CYCLE 2 :
SCORE FOR A DIALOGUE BETWEEN PEOPLE
23.04.2019 - 23.05.2019
Performance and installation by
Danielle Aubert, Bianca Ibarlucea, and Kikko Paradela
Organized by Danielle St-Amour
Hosted by SBC Gallery
In Cycle 1, LOOSELY ASSEMBLED invited the working group Collective Question to investigate the role that documents play in shaping and determining structures of power, pedagogy and collective engagement. Working from their research into the Tolstoy College — an anarchist educational community active at the University at Buffalo at the State University of New York (SUNY Buffalo) between 1968 and 1985 — CQ employed the syllabus as a means of structuring both learning and space. Over the course of 3 days SBC, CQ composed a “syllabus” for LOOSELY ASSEMBLED — one that positioned the gallery environment and the exhibition’s design as its elements. Objects such as brooms, chairs, tables, shelves, and so on became elements of this syllabus, as well as site-specific furniture and photocopied archival documents. Throughout Cycle 1, this syllabus was used in a variety of ways - as seating, as stage, as a site of research or production, and as a document, to be read through, criticized, annotated and changed by both invited artists and the public.
Cycle 1's examination of the document by way of the syllabus spurred a larger conversation about graphic design. In a series of talks and workshops co-organized by Chris Lee and Ali Shamas Qadeer, invited artists and thinkers critically addressed the anxious, aspirational inquiries persistent within Graphic Design as a discipline. Turning the oft-outward-gaze of design (What can design do?) back onto the designers (What does design do?), participants looked at the role of design as a tool, as a scaffold, as an arrangement of power dynamics within a variety of spaces and disciplines.
Cycle 2 of LOOSELY ASSEMBLED is entitled, SCORE FOR A DIALOGUE BETWEEN PEOPLE. Danielle Aubert, Bianca Ibarlucea and Kikko Paradela are artists, researchers and graphic designers, all currently based in Detroit. For Cycle 2, they will carry on the conversation of design as a tool and a scaffold, arranging a conversation in the form of a score, a performance, a publication and an archive that weaves together their various practices, investigating how work happens, together; what is brought to the fore, what is left behind, what is seen and what is not?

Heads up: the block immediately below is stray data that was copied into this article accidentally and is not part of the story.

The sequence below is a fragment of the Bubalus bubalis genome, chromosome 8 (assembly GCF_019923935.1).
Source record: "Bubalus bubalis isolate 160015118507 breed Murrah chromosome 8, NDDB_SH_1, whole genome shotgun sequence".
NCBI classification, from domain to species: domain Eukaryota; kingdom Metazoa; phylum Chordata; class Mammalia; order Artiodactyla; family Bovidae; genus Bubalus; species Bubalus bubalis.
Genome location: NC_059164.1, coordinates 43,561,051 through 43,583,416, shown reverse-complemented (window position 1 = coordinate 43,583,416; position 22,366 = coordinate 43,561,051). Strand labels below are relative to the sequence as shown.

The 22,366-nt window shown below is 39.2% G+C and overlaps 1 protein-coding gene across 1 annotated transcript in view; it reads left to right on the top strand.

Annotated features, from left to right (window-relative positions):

In 2016, following the US General Election, they began working together as part of a loose coalition called What Is To Be Done? The group’s aim was to find ways to use their various skills — graphic design, printing and programming, the tools of communication — to respond to the charged political moment that followed.
For several months they met weekly to design and print signs (a local screen printing co-op printed a set of signs per week) which were distributed at protests. They participated in countless community meetings and trainings for political and labor organizers. Since 2017, all three havejoined the Detroit chapter of the Democratic Socialists of America (DSA). In 2017, the group led a workshop at Allied Media Conference, an annual gathering of social justice activists in Detroit, and in 2018, at Cranbrook Academy of Art for SPACE SPACE SPACE, an “un-conference” on the subject of alternative pedagogy.